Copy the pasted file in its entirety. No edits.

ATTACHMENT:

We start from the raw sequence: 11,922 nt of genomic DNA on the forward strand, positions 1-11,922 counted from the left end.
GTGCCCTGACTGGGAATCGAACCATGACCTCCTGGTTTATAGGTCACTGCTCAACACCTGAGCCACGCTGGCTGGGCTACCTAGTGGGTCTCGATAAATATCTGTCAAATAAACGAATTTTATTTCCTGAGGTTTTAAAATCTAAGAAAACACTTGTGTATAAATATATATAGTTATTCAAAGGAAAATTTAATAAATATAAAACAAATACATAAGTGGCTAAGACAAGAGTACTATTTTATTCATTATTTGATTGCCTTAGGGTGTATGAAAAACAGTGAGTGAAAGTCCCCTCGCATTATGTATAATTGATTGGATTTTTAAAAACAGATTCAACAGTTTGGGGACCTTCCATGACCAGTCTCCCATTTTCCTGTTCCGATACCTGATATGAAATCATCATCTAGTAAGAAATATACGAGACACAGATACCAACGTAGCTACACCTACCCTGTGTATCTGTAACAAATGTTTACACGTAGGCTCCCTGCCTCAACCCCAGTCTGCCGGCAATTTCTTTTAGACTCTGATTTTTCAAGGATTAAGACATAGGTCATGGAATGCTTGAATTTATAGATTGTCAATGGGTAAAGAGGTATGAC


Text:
We start from the raw sequence: 11,922 nt of genomic DNA on the forward strand, positions 1-11,922 counted from the left end.
GTGCCCTGACTGGGAATCGAACCATGACCTCCTGGTTTATAGGTCACTGCTCAACACCTGAGCCACGCTGGCTGGGCTACCTAGTGGGTCTCGATAAATATCTGTCAAATAAACGAATTTTATTTCCTGAGGTTTTAAAATCTAAGAAAACACTTGTGTATAAATATATATAGTTATTCAAAGGAAAATTTAATAAATATAAAACAAATACATAAGTGGCTAAGACAAGAGTACTATTTTATTCATTATTTGATTGCCTTAGGGTGTATGAAAAACAGTGAGTGAAAGTCCCCTCGCATTATGTATAATTGATTGGATTTTTAAAAACAGATTCAACAGTTTGGGGACCTTCCATGACCAGTCTCCCATTTTCCTGTTCCGATACCTGATATGAAATCATCATCTAGTAAGAAATATACGAGACACAGATACCAACGTAGCTACACCTACCCTGTGTATCTGTAACAAATGTTTACACGTAGGCTCCCTGCCTCAACCCCAGTCTGCCGGCAATTTCTTTTAGACTCTGATTTTTCAAGGATTAAGACATAGGTCATGGAATGCTTGAATTTATAGATTGTCAATGGGTAAAGAGGTATGAC